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Women's Healthcare Q1 2024

Endometriosis: the ‘missed disease’?

Dr Hazel Wallace - The Food Medic

Dr Hazel Wallace BSc MSc MBBCh ANutr

Former NHS Doctor, Nutritionist, Author and Founder of The Food Medic

Endometriosis affects 10% of people who menstruate globally. Uncover the challenges, disparities and urgent need for prioritised research.

Globally, around 1.9 billion people menstruate and, on average, have a period from age 13 to 51 every 28 days (give or take). This equals 456 periods over 38 years of their life.1 Approximately 10% of those people (178 million) experience debilitating symptoms monthly, including chronic pelvic pain, heavy bleeding, painful sex and infertility, caused by the disease endometriosis.2

Endometriosis neglect and racial disparities

Until recently, endometriosis remained relatively invisible in the media and essentially ignored by government policy. Moreover, even though more women are affected by endometriosis in the UK than diabetes — taking, on average, 7.5 years to get a diagnosis3 — it is even worse for black women. Research suggests they are 50% less likely to be diagnosed with endometriosis compared to white women.4

As a doctor, I can confirm that endometriosis receives disproportionately less attention in medical school, compared to diseases with similar or lower prevalence in our population.

Reasons for diagnosis delay

Delays have largely been attributed to the current gold-standard diagnosis method, which is laparoscopic (keyhole) surgery to see inside the pelvic cavity, visualising the endometriosis.

However, I suspect that the normalisation of menstruation pains also plays a part. A recent inquiry found that before receiving a diagnosis, over 58% of women visited their GP 10 or more times with symptoms; 53% visited A&E with symptoms; and 21% visited doctors in hospital 10 or more times with symptoms.5 Many expressed a feeling of dismissal and disbelief of their symptoms by health professionals.

Improving endometriosis care

As a doctor, I can confirm that endometriosis receives disproportionately less attention in medical school — and clinical practice (except specialist centres) — compared to diseases with similar or lower prevalence in our population.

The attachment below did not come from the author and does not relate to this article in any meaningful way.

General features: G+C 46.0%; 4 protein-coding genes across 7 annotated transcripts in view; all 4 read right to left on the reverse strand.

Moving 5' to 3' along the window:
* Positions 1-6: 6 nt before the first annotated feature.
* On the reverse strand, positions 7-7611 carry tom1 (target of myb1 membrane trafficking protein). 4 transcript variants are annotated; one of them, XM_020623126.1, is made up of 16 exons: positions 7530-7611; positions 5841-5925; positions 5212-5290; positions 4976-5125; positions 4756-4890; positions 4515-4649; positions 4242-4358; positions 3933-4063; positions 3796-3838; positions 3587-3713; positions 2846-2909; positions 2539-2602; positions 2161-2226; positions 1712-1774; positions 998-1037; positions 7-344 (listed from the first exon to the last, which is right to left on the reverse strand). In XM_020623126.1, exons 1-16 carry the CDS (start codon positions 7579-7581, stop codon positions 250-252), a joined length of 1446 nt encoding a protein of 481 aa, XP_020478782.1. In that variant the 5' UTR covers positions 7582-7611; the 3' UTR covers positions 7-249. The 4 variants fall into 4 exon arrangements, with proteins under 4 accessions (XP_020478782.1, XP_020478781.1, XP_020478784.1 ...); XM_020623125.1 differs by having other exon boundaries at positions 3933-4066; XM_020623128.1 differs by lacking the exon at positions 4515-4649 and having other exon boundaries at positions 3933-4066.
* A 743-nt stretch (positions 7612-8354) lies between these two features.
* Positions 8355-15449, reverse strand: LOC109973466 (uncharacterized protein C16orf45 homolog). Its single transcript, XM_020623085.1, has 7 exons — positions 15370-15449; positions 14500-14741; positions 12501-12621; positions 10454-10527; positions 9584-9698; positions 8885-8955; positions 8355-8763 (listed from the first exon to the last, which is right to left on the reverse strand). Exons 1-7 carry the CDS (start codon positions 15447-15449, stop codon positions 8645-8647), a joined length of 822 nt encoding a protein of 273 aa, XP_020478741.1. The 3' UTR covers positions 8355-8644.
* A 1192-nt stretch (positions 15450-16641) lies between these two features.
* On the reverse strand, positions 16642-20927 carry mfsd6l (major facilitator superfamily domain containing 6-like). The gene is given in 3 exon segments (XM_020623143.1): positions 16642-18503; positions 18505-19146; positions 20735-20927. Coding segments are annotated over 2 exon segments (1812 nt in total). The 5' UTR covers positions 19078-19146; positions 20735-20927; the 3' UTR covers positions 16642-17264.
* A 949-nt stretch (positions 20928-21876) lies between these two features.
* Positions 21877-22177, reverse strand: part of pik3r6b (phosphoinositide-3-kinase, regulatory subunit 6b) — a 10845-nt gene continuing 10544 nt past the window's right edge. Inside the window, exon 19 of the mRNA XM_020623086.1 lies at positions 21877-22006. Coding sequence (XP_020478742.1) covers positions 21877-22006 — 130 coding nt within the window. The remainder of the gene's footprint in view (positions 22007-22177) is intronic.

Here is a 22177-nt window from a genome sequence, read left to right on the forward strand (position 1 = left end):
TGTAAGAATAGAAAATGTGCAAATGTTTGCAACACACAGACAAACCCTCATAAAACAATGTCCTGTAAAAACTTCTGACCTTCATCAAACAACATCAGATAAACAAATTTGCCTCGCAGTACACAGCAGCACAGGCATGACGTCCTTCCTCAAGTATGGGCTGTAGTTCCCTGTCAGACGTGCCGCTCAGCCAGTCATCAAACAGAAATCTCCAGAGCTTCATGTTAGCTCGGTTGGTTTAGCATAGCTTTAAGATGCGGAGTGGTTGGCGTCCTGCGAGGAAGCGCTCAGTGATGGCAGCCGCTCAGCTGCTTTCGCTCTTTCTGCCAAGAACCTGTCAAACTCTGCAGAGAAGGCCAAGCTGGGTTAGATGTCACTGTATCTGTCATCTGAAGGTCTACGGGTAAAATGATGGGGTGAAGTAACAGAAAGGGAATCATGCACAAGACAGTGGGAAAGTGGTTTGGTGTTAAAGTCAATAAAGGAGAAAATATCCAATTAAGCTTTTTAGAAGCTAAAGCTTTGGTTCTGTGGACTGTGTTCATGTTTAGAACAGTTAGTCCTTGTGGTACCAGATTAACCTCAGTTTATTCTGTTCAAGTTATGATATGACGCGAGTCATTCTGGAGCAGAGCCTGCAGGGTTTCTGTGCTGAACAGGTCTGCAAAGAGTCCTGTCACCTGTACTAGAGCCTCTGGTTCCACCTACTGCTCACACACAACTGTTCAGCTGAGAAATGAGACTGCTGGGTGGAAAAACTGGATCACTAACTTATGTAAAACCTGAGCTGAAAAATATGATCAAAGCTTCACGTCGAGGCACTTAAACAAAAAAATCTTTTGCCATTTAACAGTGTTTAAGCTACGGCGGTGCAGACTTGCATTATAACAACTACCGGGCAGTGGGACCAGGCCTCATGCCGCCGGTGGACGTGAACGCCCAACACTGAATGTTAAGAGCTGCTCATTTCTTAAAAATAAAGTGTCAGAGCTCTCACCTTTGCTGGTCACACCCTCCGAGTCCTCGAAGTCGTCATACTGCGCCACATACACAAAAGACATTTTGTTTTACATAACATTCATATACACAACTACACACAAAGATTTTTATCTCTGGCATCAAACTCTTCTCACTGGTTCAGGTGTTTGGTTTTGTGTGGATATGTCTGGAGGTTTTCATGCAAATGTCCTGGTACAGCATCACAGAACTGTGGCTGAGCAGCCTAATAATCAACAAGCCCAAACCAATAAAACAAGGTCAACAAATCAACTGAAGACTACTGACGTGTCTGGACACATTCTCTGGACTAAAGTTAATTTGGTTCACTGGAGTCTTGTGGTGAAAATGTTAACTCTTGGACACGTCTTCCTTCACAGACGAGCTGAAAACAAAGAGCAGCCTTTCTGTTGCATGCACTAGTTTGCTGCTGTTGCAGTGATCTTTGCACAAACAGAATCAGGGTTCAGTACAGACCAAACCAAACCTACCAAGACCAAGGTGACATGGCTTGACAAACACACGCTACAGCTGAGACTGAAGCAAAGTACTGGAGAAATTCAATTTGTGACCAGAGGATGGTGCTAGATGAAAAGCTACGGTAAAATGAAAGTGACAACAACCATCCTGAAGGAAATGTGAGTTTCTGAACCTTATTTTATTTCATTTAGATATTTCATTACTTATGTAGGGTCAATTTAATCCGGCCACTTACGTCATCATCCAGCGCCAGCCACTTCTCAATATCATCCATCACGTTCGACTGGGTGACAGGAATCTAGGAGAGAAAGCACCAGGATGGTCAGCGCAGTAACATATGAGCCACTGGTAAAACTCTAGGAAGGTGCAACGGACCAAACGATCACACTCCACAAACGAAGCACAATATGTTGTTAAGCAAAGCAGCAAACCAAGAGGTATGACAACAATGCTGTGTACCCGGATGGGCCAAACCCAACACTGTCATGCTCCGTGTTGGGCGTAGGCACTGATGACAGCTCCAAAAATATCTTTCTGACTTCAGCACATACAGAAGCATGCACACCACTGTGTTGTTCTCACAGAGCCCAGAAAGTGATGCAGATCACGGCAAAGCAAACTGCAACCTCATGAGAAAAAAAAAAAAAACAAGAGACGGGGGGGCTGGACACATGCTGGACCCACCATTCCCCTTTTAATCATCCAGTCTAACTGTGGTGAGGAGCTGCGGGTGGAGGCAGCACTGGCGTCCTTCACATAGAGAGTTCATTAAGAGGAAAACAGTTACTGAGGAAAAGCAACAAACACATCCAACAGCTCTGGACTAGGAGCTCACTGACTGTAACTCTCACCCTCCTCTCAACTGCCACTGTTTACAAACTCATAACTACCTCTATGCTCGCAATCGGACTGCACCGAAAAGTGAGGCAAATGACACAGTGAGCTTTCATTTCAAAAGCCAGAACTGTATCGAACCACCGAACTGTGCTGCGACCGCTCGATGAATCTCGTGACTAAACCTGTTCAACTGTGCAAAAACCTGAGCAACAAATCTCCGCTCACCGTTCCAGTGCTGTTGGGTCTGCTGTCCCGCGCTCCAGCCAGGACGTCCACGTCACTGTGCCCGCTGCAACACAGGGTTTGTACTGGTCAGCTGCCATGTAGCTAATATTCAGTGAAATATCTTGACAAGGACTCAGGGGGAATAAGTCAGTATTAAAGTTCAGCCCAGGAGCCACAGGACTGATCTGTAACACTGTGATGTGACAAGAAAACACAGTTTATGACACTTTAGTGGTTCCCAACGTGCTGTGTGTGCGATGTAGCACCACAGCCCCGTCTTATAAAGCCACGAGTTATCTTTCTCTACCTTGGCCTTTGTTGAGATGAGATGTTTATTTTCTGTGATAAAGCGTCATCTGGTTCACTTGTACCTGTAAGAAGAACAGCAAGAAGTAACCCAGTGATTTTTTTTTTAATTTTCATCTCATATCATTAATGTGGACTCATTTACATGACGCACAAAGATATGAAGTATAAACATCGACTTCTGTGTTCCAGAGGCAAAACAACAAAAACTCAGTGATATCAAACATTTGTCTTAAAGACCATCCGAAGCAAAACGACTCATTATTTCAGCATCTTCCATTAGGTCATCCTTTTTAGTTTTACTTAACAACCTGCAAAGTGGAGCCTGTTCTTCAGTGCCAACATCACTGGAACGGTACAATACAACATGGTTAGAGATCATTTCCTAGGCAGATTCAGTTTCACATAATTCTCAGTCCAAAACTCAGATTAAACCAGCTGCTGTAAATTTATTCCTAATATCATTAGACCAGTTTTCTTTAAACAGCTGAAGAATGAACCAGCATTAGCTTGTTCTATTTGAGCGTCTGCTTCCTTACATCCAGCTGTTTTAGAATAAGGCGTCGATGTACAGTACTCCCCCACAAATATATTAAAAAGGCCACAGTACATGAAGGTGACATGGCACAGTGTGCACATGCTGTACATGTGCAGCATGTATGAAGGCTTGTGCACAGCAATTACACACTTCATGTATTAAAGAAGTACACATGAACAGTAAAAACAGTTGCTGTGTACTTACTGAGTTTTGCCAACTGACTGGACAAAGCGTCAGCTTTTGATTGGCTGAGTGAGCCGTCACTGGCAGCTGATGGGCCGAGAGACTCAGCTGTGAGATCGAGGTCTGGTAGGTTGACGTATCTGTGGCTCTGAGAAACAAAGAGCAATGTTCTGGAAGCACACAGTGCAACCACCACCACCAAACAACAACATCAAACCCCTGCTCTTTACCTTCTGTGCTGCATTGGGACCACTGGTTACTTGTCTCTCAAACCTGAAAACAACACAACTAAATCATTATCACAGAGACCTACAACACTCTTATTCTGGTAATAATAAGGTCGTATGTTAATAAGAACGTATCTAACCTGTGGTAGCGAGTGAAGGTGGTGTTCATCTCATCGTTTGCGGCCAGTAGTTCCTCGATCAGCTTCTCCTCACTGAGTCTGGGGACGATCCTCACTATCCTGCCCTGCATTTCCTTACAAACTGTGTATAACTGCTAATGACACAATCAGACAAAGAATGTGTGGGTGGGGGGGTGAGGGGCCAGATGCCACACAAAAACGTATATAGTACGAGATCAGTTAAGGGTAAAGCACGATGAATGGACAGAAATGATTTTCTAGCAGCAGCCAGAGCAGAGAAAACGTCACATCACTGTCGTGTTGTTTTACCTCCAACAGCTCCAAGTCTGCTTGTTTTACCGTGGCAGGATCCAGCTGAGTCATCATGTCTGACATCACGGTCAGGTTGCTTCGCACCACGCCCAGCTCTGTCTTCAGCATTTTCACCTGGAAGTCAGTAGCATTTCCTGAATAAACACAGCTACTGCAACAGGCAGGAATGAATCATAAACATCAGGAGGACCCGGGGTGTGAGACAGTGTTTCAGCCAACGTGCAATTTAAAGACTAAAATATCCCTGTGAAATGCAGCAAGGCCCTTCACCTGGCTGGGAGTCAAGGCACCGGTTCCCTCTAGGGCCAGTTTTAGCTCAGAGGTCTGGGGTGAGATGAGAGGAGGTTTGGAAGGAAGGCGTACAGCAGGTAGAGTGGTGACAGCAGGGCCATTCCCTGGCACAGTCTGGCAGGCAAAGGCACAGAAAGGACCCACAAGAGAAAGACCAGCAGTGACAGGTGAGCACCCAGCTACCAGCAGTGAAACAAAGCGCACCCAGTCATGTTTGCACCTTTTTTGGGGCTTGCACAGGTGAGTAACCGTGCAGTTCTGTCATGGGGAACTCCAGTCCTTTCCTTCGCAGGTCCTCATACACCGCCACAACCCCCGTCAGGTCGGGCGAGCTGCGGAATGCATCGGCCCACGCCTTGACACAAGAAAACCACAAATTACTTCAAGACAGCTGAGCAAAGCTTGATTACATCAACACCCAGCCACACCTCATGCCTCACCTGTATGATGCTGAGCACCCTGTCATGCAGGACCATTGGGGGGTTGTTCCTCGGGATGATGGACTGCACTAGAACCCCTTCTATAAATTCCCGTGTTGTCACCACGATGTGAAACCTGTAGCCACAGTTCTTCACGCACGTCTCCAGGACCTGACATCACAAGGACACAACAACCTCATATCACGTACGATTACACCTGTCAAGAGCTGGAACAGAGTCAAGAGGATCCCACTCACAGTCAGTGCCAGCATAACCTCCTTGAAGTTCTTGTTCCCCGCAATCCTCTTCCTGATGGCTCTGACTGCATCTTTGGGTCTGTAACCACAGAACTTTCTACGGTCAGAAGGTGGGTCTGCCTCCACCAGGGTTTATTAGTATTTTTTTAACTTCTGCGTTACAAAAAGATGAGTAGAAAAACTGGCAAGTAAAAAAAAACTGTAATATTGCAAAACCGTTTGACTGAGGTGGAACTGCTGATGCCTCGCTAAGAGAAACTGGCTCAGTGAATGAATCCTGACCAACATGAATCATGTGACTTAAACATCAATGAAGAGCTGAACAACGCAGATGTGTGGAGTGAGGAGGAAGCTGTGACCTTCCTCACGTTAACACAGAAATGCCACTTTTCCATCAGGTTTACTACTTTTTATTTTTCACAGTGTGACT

For too long, endometriosis has been neglected on the health agenda, with insufficient funding and research. We mustdo better. Quoting researcher Nicky Hudson: “The wilful ignorance around women’s lived experiences of endometriosis and long-standing silencing of their claims have shaped, and continue to shape, the ways in which the condition has come to be defined, indelibly marking it as a disease which is complex, difficult and enigmatic.”

Learn more about endometriosis from Royal College of Obstetricians and Gynaecologists, Endometriosis UK or NHS.


[1] Regional Health-Americas TL. Menstrual health: a neglected public health problem. Lancet Reg Health Am. 2022 Nov 11;15:100399. doi: 10.1016/j.lana.2022.100399. PMID: 36778065; PMCID: PMC9903918.
[2] Rogers PA, D’Hooghe TM, Fazleabas A, Gargett CE, Giudice LC, Montgomery GW, Rombauts L, Salamonsen LA, Zondervan KT. Priorities for endometriosis research: recommendations from an international consensus workshop. Reprod Sci. 2009 Apr;16(4):335-46. doi: 10.1177/1933719108330568. Epub 2009 Feb 5. PMID: 19196878; PMCID: PMC3682634.
[3] NICE. National Institute for Health and Clinical Excellence; 2017. Endometriosis: Diagnosis and Management. Full Guideline.
[4] Bougie O, Healey J, Singh SS. Behind the times: revisiting endometriosis and race. Am J Obstet Gynecol. 2019 Jul;221(1):35.e1-35.e5. doi: 10.1016/j.ajog.2019.01.238. Epub 2019 Feb 6. PMID: 30738028.
[5] Endometriosis in the UK: time for change an APPG on Endometriosis Inquiry Report 2020 (PDF)
[6] Hudson N. The missed disease? Endometriosis as an example of ‘undone science’. Reprod Biomed Soc Online. 2021 Aug 13;14:20-27. doi: 10.1016/j.rbms.2021.07.003. PMID: 34693042; PMCID: PMC8517707.

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